Timber’s Transformation: An Old Building Material Reborn

Leers Weinzapfel Associates used highly engineered timber as the primary structural system in their plans for the University of Massachusetts Amherst Design Building.

Mass construction timber (MCT) was employed for the building of the University of Massachusetts Amherst Design Building. Above is an interior view of the Commons.

Courtesy Leers Weinzapfel Associates

We ask: If the 19th century modern building technology was associated with steel and the 20th century with concrete, could the 21st be the century of “MCT,” mass construction timber? Wood, one of the world’s oldest (and greenest) building materials, was the de facto construction material in American cities for over two centuries, falling out of favor when non-combustible materials capable of building high and wide emerged.

Today, highly engineered timber, sized to compete with these structural systems, is making a comeback in Europe, especially in Germany and in Austria, where the world’s first 8-story “ply-scraper” was recently completed. Stateside, the Boston Society of Architects recently featured Urban Timber, an exhibit showcasing innovative developments in wood technology and construction, and the U.S. Department of Agriculture is sponsoring a $2M ideas competition for the design of tall wood buildings. Given all of this hoopla, one  could assume that we are on the verge of a global timber revolution, yet the U.S. is lagging far behind our European neighbors. In fact, to date, neither the U.S. nor Canadian building codes explicitly recognize mass timber structural systems.

Deeply committed to sustainability, we made the choice to dive feet first into connecting with the past to build the future by employing MCT for the primary structural system of our University of Massachusetts Amherst Design Building. Designed with Equilibrium Consultants, one of the world’s foremost timber engineers, the building will house the university’s Departments of Architecture, Landscape Architecture, Regional Planning, and Building Construction Technology, and is now under construction.  Permitted through a variance application using the “alternative” method provisions of the building code, our 87,000-square-foot building furthers the university’s educational mission by incorporating examples of the inherent departments’ design practices. Targeting LEED Gold, it will be among the first MCT structures in the region when completed in 2017.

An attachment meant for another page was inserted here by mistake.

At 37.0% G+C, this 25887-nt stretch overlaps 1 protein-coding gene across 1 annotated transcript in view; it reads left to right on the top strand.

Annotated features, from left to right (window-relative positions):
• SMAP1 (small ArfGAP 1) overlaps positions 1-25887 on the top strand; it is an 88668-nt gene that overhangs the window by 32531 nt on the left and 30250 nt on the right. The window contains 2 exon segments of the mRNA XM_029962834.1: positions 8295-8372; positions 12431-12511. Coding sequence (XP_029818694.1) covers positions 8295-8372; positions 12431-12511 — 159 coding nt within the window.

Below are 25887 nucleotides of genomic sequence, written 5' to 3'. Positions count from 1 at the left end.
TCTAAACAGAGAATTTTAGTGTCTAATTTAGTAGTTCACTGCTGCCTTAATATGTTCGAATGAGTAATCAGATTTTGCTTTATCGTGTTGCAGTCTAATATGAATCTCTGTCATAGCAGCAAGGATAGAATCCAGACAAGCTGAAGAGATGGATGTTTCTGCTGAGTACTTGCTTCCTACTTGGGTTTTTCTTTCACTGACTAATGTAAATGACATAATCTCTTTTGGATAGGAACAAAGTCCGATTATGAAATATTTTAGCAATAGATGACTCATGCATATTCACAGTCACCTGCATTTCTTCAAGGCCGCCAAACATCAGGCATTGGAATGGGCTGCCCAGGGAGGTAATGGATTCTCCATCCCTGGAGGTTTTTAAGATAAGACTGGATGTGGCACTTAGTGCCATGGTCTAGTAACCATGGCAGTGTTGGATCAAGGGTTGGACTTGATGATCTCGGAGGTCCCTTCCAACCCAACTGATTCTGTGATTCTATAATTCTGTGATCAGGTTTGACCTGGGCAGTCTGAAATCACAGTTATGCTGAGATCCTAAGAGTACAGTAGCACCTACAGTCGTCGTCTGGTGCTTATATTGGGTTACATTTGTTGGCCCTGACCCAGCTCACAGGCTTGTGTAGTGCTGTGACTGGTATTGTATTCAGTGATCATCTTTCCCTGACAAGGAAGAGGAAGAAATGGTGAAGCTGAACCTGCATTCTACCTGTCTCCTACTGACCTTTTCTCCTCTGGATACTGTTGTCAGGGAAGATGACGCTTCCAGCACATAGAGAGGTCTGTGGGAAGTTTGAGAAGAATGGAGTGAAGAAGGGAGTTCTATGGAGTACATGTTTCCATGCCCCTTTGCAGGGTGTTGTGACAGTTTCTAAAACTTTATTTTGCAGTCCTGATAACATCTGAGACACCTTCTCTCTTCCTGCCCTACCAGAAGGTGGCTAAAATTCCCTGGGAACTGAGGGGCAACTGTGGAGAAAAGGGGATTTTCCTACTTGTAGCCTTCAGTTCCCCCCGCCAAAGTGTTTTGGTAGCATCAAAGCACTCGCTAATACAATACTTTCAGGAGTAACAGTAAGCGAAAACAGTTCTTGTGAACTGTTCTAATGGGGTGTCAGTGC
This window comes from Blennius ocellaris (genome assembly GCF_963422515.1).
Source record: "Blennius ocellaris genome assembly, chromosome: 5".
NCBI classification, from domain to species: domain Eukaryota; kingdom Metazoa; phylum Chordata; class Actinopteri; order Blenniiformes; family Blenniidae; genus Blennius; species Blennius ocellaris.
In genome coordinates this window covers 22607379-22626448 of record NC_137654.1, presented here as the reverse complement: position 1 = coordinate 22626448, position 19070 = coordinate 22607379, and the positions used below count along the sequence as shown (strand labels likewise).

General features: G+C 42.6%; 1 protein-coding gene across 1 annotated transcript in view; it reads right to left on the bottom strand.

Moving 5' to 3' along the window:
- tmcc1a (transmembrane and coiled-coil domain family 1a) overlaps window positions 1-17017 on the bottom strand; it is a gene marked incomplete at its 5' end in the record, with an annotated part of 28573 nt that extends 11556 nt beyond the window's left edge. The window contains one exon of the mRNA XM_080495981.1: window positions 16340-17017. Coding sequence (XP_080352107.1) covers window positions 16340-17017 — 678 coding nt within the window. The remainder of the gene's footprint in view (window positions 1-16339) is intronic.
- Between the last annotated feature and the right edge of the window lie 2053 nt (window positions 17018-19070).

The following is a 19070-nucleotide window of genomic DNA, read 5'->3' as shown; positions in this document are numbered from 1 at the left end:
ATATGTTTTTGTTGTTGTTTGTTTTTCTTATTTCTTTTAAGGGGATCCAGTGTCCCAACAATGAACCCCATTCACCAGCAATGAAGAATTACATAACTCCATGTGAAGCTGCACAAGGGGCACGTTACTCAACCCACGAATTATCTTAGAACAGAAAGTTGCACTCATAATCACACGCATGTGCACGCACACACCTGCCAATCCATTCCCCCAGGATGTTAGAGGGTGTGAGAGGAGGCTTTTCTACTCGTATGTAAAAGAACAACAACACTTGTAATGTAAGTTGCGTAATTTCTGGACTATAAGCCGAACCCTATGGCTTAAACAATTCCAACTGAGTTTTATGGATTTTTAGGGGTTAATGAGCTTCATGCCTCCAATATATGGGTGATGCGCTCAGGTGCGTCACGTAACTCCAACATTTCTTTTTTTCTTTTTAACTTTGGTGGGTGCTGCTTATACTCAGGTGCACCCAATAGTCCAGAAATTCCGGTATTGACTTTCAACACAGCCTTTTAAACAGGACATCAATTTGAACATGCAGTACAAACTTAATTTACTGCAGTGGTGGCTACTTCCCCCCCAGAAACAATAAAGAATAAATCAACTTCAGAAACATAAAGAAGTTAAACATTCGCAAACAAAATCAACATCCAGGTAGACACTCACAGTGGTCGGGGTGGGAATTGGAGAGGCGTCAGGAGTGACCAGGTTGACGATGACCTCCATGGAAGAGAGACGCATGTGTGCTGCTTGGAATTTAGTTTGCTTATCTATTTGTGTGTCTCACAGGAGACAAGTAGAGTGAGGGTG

A cross-laminated timber (CLT) slab

Courtesy Leers Weinzapfel Associates

Laminated technologies, first developed in Europe in the 1980s, are allowing us to fabricate fairly massive timber components for the Design Building using small diameter trees sustainably harvested from managed forests. Our selected timber, black spruce, was sourced from Canada’s Boreal forest region, an area that constitutes the world’s largest land based biome. It is constituted to stand up to fire and maintain its structural integrity.

The building incorporates a hybrid structural system of cross-laminated timber and concrete that includes some steel components—glulam columns and beams with cross-laminated timber (CLT) slabs and core walls. CLT acts like plywood but on a much larger scale. The panels are made from dried lumber glued together and stacked at right angles to create strength which is comparable to steel. Ours have 5-layers for slabs and 7-layers for its core “shear” walls, which provide lateral structural support.

A sectional perspective of the University of Massachusetts Amherst Design Building.

Courtesy Leers Weinzapfel Associates

The building’s multi-disciplinary program, which is organized around an interior courtyard of exposed timber and an exterior landscaped courtyard and outdoor classroom, will foster collaboration across its inherent disciplines. With its glue-laminated wood frame, floor slabs of composite, exposed cross-laminate timber (CLT) plank, and cast-in-place concrete, the Design Building will demonstrate leading-edge timber engineering, informed by the school’s own building technology research initiatives. The structure will also incorporate a high-performance metal-clad building envelope integrated with a landscape featuring native plants and paving materials, making it a model for the integration of landscape and architecture for the entire campus, as well as one for sustainability.

This blog series, part of our “voices from inside the profession”, is written by the staff of Leers Weinzapfel Associates, Boston. It explores the firm’s mission of “making connections” across all aspects of design. A ubiquitous concept today, collaboration on every front has been the essence of the firm’s DNA for more than three decades. Posts provide a behind-the-scenes look at the ways the firm’s work serves the public realm by connecting people to place; building to urban context, landscape, and infrastructure; and past to future. Unexpected writing pairs will connect to reflect on the practice’s goals, decisions, outcomes, and learnings across typologies and design challenges, with an emphasis on how connectivity serves the greater good. 

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